Brattleboro Selectboard passes diluted resolution for rfb
Thu Nov 20 09:03:39 EST 2003
>Is it fair that the FCC allows frequencies to go unused in a situation where
>there is clearly a public mandate to allow LPFM, the licenses for which are
>being held up by those corporations who "are paying a lot of money" even
>it has been shown that, in this situation, no interference has been
I'm not sure there is "clearly a public mandate" for LPFM. I really doubt
that a significant portion of the population is even aware of it, much as I
have a hard time believing that there is significant public support for
rfb, even in the Peoples Republic of Vermont. Internet message boards
don't count. It's easy to blame the big corporations for everything that's
wrong with America, but that's a bogus argument too. Everyone claims to
hate Walmart too, but their parking lots always seem to be full. Given the
difficulty of finding a clerk in one of their stores, I doubt it's all
"Localism" makes for a nice sound bite, but in reality it's
meaningless. Even as a kid, I preferred to listen to WBZ or WRKO, even
though they were 100 miles away rather than our crappy local station.
>This is clearly a money issue here, the rest is a smokescreen. Inaction by
>the FCC on LPFM applications has caused a frustration in the general public
>which mimics the creation of the lawlessness on 27 MHz and subsequent
>of its' enforcement, plus the general disregard for good operating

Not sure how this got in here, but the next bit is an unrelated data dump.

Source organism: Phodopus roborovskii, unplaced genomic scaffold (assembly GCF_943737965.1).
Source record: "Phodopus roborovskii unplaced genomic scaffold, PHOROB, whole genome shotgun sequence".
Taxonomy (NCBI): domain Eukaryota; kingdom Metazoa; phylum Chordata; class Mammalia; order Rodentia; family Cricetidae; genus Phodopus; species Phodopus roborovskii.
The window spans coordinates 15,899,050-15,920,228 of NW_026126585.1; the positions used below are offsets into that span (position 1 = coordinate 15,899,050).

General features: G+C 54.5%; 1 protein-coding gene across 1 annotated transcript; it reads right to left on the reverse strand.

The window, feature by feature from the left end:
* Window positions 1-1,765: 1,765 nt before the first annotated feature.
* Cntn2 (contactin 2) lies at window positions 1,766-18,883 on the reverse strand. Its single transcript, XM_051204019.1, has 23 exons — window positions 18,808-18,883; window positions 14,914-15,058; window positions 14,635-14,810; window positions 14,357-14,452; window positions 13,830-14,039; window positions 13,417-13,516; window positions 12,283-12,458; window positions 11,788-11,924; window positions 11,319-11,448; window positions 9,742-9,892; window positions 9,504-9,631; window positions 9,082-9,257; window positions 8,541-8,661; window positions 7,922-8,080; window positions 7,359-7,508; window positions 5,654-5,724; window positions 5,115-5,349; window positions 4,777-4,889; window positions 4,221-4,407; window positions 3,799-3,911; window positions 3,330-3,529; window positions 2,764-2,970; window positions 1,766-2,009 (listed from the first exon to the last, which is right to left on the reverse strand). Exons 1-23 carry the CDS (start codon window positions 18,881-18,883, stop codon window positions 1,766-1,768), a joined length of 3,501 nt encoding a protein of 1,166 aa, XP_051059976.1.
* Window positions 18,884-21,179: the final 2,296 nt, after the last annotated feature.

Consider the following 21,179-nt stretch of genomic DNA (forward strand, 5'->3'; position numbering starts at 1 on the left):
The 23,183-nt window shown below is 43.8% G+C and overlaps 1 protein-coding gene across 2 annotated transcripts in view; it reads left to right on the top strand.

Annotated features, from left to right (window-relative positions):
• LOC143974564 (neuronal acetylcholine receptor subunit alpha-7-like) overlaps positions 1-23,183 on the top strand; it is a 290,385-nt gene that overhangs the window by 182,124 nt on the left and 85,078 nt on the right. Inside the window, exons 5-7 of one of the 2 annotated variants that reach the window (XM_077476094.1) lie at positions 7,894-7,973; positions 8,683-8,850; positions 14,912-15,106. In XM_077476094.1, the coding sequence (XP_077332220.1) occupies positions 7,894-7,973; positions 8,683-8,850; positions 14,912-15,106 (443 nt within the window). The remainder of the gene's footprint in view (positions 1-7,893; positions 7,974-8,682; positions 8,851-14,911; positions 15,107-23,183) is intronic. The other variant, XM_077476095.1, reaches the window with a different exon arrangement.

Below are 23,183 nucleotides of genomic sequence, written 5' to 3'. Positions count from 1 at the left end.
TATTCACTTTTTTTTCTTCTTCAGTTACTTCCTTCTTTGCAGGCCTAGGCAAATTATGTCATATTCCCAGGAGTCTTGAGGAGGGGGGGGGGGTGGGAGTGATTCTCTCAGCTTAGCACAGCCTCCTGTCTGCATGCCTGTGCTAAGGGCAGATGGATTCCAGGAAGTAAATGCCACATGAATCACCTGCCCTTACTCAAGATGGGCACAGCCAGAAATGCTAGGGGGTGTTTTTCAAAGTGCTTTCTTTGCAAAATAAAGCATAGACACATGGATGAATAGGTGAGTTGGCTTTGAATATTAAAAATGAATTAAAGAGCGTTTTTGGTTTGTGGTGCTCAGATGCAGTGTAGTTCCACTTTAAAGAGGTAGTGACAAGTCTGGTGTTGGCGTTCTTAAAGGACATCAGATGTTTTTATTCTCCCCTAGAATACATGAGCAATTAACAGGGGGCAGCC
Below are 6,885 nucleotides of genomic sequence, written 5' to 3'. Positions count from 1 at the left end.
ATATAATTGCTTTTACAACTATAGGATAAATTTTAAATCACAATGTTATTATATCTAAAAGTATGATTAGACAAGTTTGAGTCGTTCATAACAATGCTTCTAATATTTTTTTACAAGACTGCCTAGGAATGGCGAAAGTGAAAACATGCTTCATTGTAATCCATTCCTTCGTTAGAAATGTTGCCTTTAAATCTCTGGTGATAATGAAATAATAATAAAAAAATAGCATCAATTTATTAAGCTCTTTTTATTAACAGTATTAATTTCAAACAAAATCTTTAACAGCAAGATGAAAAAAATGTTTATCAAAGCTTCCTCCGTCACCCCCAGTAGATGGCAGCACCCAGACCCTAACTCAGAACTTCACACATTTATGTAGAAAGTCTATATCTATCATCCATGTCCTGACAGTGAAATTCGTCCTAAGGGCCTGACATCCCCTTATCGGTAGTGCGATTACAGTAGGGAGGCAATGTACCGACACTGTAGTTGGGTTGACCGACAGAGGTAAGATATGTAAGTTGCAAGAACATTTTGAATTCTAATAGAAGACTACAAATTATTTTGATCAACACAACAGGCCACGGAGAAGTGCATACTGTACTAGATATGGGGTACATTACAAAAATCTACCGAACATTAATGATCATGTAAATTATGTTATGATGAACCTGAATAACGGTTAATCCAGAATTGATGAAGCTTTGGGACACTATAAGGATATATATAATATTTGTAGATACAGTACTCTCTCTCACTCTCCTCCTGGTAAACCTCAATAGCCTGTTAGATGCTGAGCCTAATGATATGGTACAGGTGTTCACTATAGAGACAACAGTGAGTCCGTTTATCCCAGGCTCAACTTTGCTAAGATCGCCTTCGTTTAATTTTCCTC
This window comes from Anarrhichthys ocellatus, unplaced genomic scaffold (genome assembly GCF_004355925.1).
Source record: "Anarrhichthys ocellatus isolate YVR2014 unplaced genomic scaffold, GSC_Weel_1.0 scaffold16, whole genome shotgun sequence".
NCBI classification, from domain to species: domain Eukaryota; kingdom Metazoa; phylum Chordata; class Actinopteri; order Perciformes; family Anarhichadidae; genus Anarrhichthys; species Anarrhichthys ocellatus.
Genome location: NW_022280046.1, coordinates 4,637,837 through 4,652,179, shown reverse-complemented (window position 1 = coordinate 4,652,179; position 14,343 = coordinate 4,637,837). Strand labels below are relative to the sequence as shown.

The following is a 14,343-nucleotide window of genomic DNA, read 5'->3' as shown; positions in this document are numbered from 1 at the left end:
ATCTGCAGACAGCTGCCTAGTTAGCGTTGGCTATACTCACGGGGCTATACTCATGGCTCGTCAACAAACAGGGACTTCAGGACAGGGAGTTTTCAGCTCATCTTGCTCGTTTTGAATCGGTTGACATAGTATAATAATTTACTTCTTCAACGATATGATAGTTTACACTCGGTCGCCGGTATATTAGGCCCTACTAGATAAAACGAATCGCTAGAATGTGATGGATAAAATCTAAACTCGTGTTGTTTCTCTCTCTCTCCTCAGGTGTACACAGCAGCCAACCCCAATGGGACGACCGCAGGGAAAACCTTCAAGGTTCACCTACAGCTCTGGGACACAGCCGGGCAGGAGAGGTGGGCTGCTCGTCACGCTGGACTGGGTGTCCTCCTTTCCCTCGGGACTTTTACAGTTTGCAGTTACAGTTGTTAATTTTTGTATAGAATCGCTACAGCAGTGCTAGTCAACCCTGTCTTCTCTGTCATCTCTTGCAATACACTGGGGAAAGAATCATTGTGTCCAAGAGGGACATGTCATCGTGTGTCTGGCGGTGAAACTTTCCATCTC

>the 802.11, 2.4 GHz band.
Huh?!?! Not sure what you're referring to with the 2.4 gHz band, but CB
has been a zoo since the 70s...long before LPFM ever became an issue (or
80-90 for that matter). Breaker breaker good buddy. I think the real
problem here is that too many people think that if they don't agree with a
law it somehow doesn't apply to them. 30 years ago when Brattleboro had
essentially 2 AMs which I'm sure were typical "try to be everything to
everybody" small market radio we didn't see this blatant in-your-face piracy.
>If all these frequencies are available under Part 15, then the FCC admits
>local "governing" of the airwaves is legal. As they specify only an accepted
>power level and not a "range," they leave open the concept of "local"
>to that of being subject to interference from other users. The power level
>then becomes arbitrary.
Again, huh?!?!? I don't see where the FCC implies that governing of the
airwaves is a local, not a federal issue. Part 15 states 100mW
power. It's pretty clear. The FCC has jurisdiction here, not the
Brattleboro city council.
>Do I feel the FCC operates efficiently and in a vacuum? No
Does any government agency? Do we really want them to?
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